Beforehand, the greatest anxiety among the public had been the uncertainty surrounding participation of Section 22 of the National Education Workers Union (SNTE, in its Spanish initials). Their long-delayed state assembly finally took place outside of the city of Oaxaca, in the town of Huahuapan de Leon, without the assistance of Enrique Rueda Pacheco, who has been labeled a traitor. (Rueda did not show up at the march for “reasons of security”). On February 2, Section 22 of SNTE issued a flyer, with the same declaration as an ad in Las Noticias, addressed to the general public. It states, in sum, the following:

  1. The education workers have not and will not renounce the struggle to oust Ulises Ruiz. “We don’t forget, and we don’t forgive, the assassinations, torture, persecution, disappearances and arbitrary arrests committed against the people of Oaxaca, and in particular against the democratic teachers, in complicity with the Federal Government.”
  2. The education workers are with the APPO all the way: “We helped build it and we will keep on participating. It is the most important organizing initiative for Oaxaca’s struggle against the dictatorial government.”
  3. The education workers condemn Elba Esther Gordillo and Felipe Calderon, and the use of education money for self-enrichment. “We don’t accept the formation of a new teachers section in the union, designed to fracture the union.”
  4. The education workers stand against neoliberal policies, privatizations, salary adjustments, reduction in social spending, and the concentration of wealth among a few. “We defend the popular economy and the economic well-being of all Mexicans.”
  5. We are complying with agreements signed with the government, but the Secretary of Internal Affairs is not.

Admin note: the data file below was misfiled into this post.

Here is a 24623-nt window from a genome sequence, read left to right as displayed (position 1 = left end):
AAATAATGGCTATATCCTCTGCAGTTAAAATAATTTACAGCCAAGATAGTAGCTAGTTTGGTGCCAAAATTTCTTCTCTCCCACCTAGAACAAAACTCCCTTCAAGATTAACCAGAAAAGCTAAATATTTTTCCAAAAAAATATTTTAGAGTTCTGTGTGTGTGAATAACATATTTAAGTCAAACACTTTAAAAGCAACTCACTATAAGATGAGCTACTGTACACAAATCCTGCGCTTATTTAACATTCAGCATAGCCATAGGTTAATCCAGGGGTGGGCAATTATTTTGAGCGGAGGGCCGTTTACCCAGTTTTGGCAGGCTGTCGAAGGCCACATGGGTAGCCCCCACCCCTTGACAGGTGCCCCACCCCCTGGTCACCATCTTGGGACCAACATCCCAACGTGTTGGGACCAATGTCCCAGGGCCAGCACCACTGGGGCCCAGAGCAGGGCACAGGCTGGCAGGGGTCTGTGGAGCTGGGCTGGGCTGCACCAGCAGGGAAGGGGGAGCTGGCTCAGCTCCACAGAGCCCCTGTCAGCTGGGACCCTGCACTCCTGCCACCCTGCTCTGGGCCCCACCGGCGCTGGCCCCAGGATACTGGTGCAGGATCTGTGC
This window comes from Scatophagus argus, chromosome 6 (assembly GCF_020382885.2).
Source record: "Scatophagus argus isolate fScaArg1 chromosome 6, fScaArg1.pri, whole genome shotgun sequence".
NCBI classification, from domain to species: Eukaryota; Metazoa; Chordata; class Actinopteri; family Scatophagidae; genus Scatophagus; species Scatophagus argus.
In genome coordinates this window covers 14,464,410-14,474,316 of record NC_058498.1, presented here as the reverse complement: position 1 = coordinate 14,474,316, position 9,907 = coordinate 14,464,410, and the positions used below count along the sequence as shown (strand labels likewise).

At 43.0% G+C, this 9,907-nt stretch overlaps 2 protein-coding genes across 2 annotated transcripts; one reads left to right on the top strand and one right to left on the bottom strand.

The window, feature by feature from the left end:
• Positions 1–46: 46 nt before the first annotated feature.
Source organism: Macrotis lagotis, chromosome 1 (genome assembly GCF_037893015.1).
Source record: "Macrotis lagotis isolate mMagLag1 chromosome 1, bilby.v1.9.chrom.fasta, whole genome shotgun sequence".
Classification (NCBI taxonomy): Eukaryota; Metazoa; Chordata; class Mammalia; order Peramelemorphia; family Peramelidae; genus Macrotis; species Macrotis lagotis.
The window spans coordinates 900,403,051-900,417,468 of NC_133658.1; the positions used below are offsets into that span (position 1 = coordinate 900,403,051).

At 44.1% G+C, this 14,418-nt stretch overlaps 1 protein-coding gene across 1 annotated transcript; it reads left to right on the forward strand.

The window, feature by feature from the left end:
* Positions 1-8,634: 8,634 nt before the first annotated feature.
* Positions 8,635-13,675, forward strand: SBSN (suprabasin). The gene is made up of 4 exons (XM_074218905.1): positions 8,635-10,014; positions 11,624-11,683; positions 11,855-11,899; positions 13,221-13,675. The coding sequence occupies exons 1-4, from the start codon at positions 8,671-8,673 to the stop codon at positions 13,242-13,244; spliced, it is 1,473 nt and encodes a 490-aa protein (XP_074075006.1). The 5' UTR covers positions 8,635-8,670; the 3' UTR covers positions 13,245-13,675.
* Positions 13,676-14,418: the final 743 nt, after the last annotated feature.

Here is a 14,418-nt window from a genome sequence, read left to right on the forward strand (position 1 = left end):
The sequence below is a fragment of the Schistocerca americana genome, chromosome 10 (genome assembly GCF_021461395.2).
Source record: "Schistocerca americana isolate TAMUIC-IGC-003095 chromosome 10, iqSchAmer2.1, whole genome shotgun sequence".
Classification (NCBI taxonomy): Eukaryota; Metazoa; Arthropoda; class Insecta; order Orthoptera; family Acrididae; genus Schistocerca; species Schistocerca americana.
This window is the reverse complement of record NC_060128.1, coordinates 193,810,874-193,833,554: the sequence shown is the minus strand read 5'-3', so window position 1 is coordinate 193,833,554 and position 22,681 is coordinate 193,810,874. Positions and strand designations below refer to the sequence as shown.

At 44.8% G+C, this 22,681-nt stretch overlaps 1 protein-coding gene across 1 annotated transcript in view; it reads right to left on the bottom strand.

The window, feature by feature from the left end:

“In the face of this situation, we education workers can not sit with our hands folded. The democratic teachers are in the struggle; we have not surrendered and we won’t surrender, and on the basis of a mature policy, we go on united and organized until we achieve our objectives and those of the people of Oaxaca.”

D.R. 2006 Chesley Hulsey
I stood on the street corner to time the march of teachers, workers, students, assorted leftists, Communists and indigenous groups; the march took about 25 minutes to pass by. The march was not a “Megamarch” by the standards established before the November 25 government attacks, but it was respectable in numbers (I guess somewhere around 30,000) and lively. The excitement was palpable, and new graffiti sprouted like dandelions on the lawn and upon freshly painted walls, naming URO for an assassin. Most of the banners demanded “Freedom for Political Prisoners,” including a large stenciled portrait of Flavio Sosa. One display consisted of the head of URO, with blood dripping from his severed neck, but most banners demanded his resignation in more traditional slogans – “Ya cayo!” and the ever-popular, “Fuera!

The scene was lively enough to assure me that the Peoples Popular Assembly of Oaxaca has not vanished. It is apparent that the governor has misjudged the tenacity of the people, and he is keeping a hard hand on the repression.

Since the governor is making no political concessions, the Institutional Revolutionary Party (PRI, in its Spanish initials) legislative and party leaders proclaim that they will win the August statewide elections. The APPO has declared itself willing and ready to work against the re-election of the PRI state legislators and PRI mayors (whose election takes place in October). According to APPO spokesperson Florentino López, the APPO reserves the right to back candidates in the united anti-PRI campaign, without itself becoming a political party.

It has been suggested that after the elections the APPO will evaporate or be co-opted by the new legislators. I personally don’t think so. Much remains to be seen of how the APPO and the teachers will organize and strengthen during the next six months.

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The Narco News Bulletin: Reporting on the Drug War and Democracy from Latin America